NMB: Dropping DRM

This is the second in a series of article about The New Music Business.

EMII’ve been a bit out of pocket this week as I’m on vacation, but even so I noticed the news concerning EMI’s decision to license DRM free tracks to Apple for sale in the iTunes Music Store.

DRM, for those that don’t know, stands for Digital Rights Management. Basically DRM is copy protection. It’s purpose is to prevent consumers who purchased the music as a digital download from coping that track at will. In the case of iTunes, some coping has always been allowed. You can burn discs containing the tracks you downloaded and you can copy them to a limited number of computers. The large disadvantage for consumers has been the lack of freedom this brings. If you buy DRM enabled tracks from iTunes you can only play them on an Apple iPod, not another mp3 player of your choice. The new DRM free tracks give you that freedom, but at a price…for everyone.

The DRM free tracks will be sold in the iTunes music store, right alongside the standard DRM enabled tracks, but at an increased price. If you want the flexibility of DRM free, the track will cost you $0.30 more at $1.29 each. And iTunes still won’t sync with another device so you’ll have to take those tracks outside the nicely organized iTunes environment to load them onto something other than an iPod. The tracks also come at a higher resolution than the standard tracks, jumping from a bit rate of 128 kbps to 256 kbps.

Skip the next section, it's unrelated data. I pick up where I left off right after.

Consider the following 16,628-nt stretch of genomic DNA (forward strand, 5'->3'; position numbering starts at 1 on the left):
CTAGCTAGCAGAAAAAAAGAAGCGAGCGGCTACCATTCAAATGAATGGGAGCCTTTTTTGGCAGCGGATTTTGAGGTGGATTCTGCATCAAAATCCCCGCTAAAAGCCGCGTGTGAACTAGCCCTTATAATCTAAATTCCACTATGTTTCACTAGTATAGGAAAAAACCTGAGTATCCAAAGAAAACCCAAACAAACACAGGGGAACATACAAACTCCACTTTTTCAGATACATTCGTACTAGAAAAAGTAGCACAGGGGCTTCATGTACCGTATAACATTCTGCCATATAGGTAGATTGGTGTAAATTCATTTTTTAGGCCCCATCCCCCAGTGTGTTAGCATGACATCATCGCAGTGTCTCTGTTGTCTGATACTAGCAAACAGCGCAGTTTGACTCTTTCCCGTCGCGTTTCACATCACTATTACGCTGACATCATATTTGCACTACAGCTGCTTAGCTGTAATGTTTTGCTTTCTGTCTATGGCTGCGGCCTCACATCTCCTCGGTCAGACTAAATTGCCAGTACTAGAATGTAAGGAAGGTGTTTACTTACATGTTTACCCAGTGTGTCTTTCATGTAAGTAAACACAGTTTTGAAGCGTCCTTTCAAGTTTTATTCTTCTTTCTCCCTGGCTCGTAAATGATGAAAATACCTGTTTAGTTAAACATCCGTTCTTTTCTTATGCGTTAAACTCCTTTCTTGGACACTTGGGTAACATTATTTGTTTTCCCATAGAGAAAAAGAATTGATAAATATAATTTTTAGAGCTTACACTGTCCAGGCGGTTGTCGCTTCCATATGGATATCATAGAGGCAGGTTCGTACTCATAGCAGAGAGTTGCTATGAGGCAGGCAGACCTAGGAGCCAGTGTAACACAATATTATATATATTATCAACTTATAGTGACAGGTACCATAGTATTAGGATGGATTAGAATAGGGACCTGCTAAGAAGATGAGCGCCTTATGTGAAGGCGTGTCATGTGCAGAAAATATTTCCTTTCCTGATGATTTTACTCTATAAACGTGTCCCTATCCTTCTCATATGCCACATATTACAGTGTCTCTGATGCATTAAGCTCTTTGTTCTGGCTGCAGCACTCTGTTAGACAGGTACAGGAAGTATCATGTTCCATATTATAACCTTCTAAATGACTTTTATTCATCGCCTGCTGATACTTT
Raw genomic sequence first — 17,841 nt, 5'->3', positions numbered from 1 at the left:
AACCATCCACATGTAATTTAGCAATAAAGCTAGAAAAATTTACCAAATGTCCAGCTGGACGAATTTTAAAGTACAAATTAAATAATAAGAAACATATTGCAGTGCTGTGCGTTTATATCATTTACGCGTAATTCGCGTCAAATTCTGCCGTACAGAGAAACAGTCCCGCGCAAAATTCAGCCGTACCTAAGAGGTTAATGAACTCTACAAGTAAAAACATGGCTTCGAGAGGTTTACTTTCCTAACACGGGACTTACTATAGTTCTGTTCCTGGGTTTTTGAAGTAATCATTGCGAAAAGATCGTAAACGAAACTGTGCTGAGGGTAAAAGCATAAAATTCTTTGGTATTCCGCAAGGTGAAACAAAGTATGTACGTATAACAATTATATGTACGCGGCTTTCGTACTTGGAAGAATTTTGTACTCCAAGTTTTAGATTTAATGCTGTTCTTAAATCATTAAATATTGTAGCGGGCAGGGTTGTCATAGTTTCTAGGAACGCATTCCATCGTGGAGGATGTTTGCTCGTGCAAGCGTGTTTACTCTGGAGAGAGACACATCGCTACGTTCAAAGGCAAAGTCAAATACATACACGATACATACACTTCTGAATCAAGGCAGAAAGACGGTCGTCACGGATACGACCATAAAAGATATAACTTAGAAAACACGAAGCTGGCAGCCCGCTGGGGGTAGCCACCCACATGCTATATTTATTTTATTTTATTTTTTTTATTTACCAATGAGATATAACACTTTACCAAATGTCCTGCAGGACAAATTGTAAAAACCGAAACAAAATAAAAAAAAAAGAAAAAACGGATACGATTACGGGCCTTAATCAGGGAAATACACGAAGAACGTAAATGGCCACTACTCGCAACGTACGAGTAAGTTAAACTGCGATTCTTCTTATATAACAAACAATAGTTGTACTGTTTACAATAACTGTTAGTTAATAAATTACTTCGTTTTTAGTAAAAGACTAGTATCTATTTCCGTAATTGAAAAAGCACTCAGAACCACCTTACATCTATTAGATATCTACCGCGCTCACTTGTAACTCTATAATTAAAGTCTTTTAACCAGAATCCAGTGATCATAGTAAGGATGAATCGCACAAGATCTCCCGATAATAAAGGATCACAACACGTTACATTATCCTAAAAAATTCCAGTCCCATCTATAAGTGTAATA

The consensus of analysis seems to be that increased bit rates are good for everyone, but that’s about it. DRM free is nice, but increased price isn’t. Add to that the increased confusion of the consumer experience when trying to purchase tracks, and many people feel this isn’t that good a thing for the iTunes store. I think the real test will be to see if the other major labels follow EMI’s lead. If they do, I would guess Apple will drop the DRM tracks altogether, even if it means an increased track price in the store. You’d be back to a single track price standard, with higher bit rates and no DRM.

Will any of this matter to consumers? Will they buy more tracks rather downloading them illegally? You tell me…

  • It’s an interesting development. The Grateful Dead Store and FestivaLink have both adopted a sliding scale of prices – more money for higher quality tracks. I think it’s an effective balance. I’m not quite sure there’s that much demand for tracks at the price point of $1.29 but at least it’s a step away from the demand-suffocating DRM crap that prevents only honest customers from using the music they purchase the way they want.

    Is it going to increase illegal downloading? I seriously doubt it, since Apple’s DRM doesn’t really so anything to prevent anyway.